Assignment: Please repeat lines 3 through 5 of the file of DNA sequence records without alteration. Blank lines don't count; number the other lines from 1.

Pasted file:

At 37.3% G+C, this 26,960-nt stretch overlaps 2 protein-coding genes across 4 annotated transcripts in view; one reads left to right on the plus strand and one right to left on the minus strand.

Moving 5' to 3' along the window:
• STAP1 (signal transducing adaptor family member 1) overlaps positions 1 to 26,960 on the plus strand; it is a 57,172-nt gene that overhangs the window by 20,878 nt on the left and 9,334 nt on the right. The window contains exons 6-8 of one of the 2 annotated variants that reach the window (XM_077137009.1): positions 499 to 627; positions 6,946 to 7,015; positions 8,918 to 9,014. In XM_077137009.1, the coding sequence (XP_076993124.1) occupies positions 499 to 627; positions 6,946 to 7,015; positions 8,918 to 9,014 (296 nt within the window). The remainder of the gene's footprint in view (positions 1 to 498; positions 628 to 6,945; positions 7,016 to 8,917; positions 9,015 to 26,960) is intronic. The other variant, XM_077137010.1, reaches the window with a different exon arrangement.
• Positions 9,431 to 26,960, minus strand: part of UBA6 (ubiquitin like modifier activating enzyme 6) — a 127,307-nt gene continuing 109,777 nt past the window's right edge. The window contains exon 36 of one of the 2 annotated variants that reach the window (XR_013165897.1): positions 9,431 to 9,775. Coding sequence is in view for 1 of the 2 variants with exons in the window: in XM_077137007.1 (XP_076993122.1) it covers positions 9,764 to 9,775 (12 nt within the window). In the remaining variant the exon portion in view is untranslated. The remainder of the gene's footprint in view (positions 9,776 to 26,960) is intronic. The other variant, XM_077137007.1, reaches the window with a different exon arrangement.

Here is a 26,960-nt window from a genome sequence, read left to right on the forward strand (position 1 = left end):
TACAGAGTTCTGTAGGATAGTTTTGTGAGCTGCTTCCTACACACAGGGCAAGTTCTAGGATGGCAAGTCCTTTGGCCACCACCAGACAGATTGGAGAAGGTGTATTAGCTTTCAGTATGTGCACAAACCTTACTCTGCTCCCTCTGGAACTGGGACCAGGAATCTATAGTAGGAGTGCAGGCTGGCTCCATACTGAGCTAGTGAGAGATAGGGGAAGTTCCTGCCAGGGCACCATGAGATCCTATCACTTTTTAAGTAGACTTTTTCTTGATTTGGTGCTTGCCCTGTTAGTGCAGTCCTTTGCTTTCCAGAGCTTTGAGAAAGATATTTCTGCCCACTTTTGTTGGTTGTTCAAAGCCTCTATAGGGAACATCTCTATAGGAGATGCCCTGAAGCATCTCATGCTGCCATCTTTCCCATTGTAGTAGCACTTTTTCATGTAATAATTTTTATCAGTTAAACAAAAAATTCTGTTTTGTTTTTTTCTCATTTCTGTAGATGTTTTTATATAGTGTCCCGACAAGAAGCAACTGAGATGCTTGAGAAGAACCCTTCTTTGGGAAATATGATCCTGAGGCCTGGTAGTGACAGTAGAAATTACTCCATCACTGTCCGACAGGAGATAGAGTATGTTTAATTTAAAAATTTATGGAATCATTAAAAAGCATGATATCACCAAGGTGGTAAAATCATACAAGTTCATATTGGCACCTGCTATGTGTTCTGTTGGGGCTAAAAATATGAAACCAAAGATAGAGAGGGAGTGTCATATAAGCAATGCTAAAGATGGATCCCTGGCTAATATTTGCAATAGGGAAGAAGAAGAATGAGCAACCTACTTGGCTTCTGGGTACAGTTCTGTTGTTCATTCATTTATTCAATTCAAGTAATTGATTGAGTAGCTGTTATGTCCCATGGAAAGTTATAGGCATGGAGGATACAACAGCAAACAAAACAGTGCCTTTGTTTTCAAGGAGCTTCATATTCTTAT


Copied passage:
• STAP1 (signal transducing adaptor family member 1) overlaps positions 1 to 26,960 on the plus strand; it is a 57,172-nt gene that overhangs the window by 20,878 nt on the left and 9,334 nt on the right. The window contains exons 6-8 of one of the 2 annotated variants that reach the window (XM_077137009.1): positions 499 to 627; positions 6,946 to 7,015; positions 8,918 to 9,014. In XM_077137009.1, the coding sequence (XP_076993124.1) occupies positions 499 to 627; positions 6,946 to 7,015; positions 8,918 to 9,014 (296 nt within the window). The remainder of the gene's footprint in view (positions 1 to 498; positions 628 to 6,945; positions 7,016 to 8,917; positions 9,015 to 26,960) is intronic. The other variant, XM_077137010.1, reaches the window with a different exon arrangement.
• Positions 9,431 to 26,960, minus strand: part of UBA6 (ubiquitin like modifier activating enzyme 6) — a 127,307-nt gene continuing 109,777 nt past the window's right edge. The window contains exon 36 of one of the 2 annotated variants that reach the window (XR_013165897.1): positions 9,431 to 9,775. Coding sequence is in view for 1 of the 2 variants with exons in the window: in XM_077137007.1 (XP_076993122.1) it covers positions 9,764 to 9,775 (12 nt within the window). In the remaining variant the exon portion in view is untranslated. The remainder of the gene's footprint in view (positions 9,776 to 26,960) is intronic. The other variant, XM_077137007.1, reaches the window with a different exon arrangement.

Here is a 26,960-nt window from a genome sequence, read left to right on the forward strand (position 1 = left end):